Beacon Street Diary blog
Happy Birthday, Mrs. H.
This week the Congregational Library & Archives is helping to host a series of events marking the 425th anniversary of Anne Hutchinson's birth. Besides Anne, seventeenth-century Boston's famous Puritan dissenter, the list of attendees and speakers is pretty impressive. Former Massachusetts governor Michael Dukakis, who issued a pardon in 1987 revoking the General Court's order of banishment, was present at an opening commemoration at the Hutchinson memorial on the State House Lawn last evening; afterwards, we retired to the Congregational Library & Archives for birthday cake and toasting. This morning Eve LaPlante, author of American Jezebel: The Uncommon Life of Anne Hutchinson, the Woman Who Defied the Puritans, will give a talk in the library's reading room. This afternoon, three prominent historians Mary Beth Norton, Catherine Brekus, and Robert Charles Anderson, will participate in a panel on Hutchinson's life and legacy, a conversation our executive director Peggy Bendroth be moderating at the New England Historic Genealogical Society.Anne Marbury Hutchinson Foundation website for further information about schedule and tickets.) It's a tribute to an unusual and gifted woman who charted her own path — and paid the price for doing so.
Involvement in these events makes sense for the Congregational Library & Archives, as we live at the intersection of serious academic scholarship and the wider world of people who are just plain interested in history. We are committed to supporting excellent historical research in every way possible, but more than that to provide occasions for two-way conversations between academics and readers from other professions and walks of life. That's why we host "History Matters" lunches: we want to build a conversation between professional historians and people who, though they might not read through an entire academic tome footnotes and all, want to know what it's about and why it's important.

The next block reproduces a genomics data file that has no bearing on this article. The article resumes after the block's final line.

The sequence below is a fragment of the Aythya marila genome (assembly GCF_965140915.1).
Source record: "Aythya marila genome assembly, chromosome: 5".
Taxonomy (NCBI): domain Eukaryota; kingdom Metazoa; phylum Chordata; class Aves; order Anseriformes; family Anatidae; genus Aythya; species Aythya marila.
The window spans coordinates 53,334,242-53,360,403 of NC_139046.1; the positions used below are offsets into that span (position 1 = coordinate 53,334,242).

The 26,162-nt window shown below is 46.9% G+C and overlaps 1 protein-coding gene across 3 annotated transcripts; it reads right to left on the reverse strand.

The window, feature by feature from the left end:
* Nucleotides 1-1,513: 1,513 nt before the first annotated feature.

In the case of Anne Hutchinson, that intersection is tricky. Most people do not have an opportunity to learn much about the New England Puritans. Our average tourist here in Boston, for example, can go on a Duckboat and hear a spiel about Quakers being hanged or might go up to Salem and visit the "witch museum". Everything else is the American Revolution: Paul Revere and Samuel Adams, Redcoats and Tea Parties. Not that there's anything wrong with that, of course, but why stop there? We'd argue that you can't really understand what happened in 1776 without first knowing something about the Puritans — not lore and stereotypes but history in all its nuance and complexity. They were, after all, the ones who laid the ground rules for participatory democracy, in churches that gave voice to ordinary church members and demanded accountability from those in power.
The Puritans were not, in other words, a monolithic group of killjoys terrified of free speech, so afraid of Anne Hutchinson that they drove her into exile. They were people — just like us — who wanted a close-knit community, motivated by a common vision of the common good. And, like us, they stumbled over the problem of dissent, the clash between individual freedom and community integrity. Back in the 1630s Anne Hutchinson paid a steep price for challenging those categories — but are we any different now? Our own debates about gay marriage and immigration are in many ways the continuation of one started in Puritan Boston long ago.
Of course, there's another mythology about the Puritans that's just as inaccurate and potentially harmful as the witch-burning stereotypes. It's the declaration that they were the source of everything good and decent about American society, the ones who established the United States as a "Christian nation". That's a disservice not only to the Native Americans who fell in the Puritans' wake but to all those other founding fathers and mothers in other colonies like, say, Virginia.
To my mind, Anne Hutchinson fits best in between all of our myths and legends about the Puritans. She was, at bottom, a woman who was willing to defy categorization, and accepted the price for doing so. Now that's a birthday worth celebrating.